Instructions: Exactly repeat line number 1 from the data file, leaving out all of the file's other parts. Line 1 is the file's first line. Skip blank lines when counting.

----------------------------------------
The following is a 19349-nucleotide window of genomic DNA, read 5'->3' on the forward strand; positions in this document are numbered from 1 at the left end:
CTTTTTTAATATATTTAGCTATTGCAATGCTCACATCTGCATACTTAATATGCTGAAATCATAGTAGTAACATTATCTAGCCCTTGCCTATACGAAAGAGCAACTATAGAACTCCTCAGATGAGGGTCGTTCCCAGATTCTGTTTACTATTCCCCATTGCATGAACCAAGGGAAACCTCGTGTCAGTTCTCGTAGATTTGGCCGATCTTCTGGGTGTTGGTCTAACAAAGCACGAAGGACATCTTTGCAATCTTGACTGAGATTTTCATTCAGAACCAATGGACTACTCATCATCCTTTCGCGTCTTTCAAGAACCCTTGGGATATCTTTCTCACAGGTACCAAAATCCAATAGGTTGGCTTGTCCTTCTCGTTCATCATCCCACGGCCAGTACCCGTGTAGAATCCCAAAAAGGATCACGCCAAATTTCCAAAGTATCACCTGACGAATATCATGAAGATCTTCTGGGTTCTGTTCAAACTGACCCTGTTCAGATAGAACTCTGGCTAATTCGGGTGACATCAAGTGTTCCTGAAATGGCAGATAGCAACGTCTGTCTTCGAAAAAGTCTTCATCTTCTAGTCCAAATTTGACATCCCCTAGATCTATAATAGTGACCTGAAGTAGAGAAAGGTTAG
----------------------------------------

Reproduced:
The following is a 19349-nucleotide window of genomic DNA, read 5'->3' on the forward strand; positions in this document are numbered from 1 at the left end: